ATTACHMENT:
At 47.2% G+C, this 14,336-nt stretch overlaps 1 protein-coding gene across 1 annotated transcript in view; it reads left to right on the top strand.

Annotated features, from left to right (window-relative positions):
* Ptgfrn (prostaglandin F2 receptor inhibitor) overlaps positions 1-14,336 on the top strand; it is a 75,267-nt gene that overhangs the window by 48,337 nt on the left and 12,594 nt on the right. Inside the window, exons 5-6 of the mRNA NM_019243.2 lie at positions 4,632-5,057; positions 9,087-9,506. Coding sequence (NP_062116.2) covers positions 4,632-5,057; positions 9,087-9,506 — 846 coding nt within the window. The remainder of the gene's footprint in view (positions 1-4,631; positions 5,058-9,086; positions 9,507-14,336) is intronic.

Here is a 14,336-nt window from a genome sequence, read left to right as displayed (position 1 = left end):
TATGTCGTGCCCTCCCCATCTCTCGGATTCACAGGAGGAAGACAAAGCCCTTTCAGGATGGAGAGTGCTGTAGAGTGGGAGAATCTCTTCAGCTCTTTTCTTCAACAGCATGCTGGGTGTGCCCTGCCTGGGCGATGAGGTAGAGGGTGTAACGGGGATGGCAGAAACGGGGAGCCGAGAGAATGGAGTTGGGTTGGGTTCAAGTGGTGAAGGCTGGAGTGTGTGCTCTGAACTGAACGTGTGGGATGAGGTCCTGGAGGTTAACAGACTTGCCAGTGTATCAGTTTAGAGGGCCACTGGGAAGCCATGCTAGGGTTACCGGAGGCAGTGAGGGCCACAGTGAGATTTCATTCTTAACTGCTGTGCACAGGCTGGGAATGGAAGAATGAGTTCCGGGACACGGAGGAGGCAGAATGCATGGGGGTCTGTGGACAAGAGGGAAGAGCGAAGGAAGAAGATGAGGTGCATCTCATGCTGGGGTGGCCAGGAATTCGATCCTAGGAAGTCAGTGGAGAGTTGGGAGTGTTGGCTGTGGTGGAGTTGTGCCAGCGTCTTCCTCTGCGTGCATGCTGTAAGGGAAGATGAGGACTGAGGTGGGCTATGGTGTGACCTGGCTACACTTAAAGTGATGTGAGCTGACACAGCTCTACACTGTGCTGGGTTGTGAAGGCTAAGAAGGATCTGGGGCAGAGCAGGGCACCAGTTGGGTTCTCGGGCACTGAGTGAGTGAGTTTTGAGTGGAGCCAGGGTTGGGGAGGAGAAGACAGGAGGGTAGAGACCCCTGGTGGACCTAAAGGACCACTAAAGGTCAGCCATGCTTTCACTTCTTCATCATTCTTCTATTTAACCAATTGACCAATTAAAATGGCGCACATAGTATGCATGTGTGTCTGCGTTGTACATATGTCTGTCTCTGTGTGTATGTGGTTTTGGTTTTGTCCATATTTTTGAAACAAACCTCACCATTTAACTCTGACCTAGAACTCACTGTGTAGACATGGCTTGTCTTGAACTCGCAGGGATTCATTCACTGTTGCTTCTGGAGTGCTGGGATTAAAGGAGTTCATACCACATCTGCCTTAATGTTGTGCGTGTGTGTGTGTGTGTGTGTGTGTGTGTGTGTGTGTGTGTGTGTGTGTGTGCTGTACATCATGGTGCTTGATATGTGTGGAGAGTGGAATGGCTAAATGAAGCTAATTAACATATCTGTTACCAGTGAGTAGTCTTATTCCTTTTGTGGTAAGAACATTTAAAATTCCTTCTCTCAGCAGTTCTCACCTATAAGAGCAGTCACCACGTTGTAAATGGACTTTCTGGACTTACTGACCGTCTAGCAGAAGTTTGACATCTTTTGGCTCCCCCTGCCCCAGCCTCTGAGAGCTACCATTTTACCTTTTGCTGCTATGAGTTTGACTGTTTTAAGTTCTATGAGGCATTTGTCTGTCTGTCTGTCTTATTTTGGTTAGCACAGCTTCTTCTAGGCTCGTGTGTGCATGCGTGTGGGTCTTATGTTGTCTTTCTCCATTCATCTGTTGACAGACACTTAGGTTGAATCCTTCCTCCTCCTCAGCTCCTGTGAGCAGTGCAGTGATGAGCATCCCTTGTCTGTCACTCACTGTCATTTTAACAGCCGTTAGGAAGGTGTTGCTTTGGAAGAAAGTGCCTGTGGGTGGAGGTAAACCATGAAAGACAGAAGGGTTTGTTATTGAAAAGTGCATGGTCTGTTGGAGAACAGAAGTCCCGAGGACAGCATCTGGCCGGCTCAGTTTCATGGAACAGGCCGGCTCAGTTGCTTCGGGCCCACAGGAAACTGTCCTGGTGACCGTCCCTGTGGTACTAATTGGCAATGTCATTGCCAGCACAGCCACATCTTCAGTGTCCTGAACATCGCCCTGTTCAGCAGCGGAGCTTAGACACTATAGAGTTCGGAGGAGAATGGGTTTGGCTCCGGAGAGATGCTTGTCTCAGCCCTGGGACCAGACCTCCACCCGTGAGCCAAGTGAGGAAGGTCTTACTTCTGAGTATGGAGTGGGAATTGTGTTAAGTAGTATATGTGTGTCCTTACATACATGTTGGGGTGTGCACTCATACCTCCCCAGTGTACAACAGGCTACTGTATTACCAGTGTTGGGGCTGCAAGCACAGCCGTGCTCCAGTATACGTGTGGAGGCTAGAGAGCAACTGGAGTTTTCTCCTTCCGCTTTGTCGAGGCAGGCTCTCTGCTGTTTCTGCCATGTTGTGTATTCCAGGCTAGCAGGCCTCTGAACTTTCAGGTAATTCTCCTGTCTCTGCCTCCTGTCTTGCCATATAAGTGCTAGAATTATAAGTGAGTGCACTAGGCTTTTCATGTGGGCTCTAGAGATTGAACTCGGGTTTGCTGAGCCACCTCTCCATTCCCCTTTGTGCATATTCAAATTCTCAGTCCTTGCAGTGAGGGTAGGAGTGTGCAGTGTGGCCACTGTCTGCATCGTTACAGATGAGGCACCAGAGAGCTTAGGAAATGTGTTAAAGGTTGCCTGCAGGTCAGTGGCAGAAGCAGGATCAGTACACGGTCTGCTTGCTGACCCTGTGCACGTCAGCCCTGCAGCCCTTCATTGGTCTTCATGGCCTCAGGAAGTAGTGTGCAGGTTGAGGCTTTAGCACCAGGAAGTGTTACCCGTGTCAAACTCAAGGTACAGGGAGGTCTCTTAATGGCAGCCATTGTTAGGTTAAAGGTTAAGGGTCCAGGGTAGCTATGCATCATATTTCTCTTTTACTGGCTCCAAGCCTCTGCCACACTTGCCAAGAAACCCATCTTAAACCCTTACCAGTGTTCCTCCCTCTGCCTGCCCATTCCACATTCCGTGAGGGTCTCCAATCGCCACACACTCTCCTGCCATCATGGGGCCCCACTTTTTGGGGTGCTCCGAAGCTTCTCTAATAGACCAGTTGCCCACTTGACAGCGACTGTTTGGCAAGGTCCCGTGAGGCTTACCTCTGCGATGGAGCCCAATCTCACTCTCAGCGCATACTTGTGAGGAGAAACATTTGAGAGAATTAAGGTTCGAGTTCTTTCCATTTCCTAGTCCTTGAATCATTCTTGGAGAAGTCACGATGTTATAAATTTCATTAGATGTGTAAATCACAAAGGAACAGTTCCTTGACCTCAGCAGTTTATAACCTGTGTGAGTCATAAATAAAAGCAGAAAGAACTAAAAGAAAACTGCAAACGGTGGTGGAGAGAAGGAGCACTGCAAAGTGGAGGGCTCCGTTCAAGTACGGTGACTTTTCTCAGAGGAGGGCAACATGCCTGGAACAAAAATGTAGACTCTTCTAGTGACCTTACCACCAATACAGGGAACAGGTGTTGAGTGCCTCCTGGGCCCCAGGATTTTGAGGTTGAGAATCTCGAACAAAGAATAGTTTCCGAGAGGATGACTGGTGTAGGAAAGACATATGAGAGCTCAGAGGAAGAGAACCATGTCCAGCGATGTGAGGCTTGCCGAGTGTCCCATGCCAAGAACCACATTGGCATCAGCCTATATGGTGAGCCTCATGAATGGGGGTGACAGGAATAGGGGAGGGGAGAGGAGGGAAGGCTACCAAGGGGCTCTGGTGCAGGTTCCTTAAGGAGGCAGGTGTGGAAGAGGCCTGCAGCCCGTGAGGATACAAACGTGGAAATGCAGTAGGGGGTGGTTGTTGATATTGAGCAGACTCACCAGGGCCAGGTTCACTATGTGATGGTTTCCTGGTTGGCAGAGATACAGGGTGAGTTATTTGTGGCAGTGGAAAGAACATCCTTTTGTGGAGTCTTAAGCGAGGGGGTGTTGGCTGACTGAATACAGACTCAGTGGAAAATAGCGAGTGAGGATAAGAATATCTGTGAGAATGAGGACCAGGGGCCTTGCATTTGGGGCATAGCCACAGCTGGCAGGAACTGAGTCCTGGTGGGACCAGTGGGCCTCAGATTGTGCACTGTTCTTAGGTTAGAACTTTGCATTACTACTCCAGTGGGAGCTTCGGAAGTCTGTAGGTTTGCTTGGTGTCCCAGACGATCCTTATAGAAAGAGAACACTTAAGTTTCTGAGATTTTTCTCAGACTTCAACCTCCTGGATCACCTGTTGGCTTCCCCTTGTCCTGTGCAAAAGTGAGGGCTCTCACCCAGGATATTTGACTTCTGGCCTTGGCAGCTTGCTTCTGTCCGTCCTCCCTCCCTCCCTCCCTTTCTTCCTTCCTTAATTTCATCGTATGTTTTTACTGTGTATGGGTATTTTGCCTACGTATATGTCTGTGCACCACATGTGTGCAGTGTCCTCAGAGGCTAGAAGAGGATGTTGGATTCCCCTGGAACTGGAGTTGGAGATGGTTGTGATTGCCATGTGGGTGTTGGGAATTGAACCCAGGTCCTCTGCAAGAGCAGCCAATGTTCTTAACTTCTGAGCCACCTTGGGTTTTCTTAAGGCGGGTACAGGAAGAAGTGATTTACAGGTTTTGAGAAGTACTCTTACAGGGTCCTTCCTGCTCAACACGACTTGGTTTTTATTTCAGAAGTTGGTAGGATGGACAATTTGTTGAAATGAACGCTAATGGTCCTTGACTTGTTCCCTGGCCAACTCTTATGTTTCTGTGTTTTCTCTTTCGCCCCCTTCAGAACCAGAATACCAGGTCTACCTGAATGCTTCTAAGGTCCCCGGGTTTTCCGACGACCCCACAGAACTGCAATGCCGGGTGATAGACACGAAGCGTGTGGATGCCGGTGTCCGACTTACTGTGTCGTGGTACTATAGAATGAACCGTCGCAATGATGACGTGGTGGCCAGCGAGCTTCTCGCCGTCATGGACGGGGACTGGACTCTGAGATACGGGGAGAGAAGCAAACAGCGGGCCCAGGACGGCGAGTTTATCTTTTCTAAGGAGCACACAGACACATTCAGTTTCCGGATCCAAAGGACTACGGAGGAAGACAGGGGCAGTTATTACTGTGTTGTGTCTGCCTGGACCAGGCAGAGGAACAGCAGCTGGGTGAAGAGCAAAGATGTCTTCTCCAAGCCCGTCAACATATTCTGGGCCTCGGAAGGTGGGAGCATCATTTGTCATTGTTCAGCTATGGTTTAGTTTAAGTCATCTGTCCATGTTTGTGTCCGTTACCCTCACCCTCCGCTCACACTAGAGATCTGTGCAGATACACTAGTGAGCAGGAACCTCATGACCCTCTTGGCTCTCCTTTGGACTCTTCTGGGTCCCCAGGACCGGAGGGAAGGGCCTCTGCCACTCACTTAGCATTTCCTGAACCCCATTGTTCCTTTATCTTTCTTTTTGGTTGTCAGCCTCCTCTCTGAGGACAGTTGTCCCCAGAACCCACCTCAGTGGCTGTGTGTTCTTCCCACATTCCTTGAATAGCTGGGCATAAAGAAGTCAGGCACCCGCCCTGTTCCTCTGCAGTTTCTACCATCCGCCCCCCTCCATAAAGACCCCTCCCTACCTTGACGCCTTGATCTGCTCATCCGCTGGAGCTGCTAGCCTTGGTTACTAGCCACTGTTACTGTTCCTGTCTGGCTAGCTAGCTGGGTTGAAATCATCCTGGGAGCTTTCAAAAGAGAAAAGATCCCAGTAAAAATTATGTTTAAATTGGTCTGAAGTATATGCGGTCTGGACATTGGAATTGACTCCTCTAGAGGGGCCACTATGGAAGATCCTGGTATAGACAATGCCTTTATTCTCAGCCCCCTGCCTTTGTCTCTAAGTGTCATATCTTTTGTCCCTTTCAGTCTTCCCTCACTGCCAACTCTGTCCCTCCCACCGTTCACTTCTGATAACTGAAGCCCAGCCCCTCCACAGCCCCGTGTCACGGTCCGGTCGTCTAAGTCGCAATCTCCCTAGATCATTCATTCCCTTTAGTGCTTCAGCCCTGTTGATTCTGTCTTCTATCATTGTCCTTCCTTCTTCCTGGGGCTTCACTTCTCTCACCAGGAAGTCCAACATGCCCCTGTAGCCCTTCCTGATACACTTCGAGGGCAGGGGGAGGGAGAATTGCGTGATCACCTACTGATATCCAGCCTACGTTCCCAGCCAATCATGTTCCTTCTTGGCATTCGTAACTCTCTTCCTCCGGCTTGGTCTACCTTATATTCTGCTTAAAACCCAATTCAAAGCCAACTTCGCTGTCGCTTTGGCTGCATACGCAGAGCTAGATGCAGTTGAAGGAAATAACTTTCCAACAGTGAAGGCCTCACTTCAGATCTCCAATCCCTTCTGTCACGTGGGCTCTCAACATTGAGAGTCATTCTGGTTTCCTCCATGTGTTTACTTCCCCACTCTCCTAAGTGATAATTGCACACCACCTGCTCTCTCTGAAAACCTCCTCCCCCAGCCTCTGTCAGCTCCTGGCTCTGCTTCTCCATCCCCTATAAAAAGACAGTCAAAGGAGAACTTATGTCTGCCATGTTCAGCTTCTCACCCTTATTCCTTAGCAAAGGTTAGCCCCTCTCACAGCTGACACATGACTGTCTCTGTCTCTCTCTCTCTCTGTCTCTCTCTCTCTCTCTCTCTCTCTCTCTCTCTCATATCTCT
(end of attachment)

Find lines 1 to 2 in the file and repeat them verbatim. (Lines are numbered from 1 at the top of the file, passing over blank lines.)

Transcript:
At 47.2% G+C, this 14,336-nt stretch overlaps 1 protein-coding gene across 1 annotated transcript in view; it reads left to right on the top strand.

Annotated features, from left to right (window-relative positions):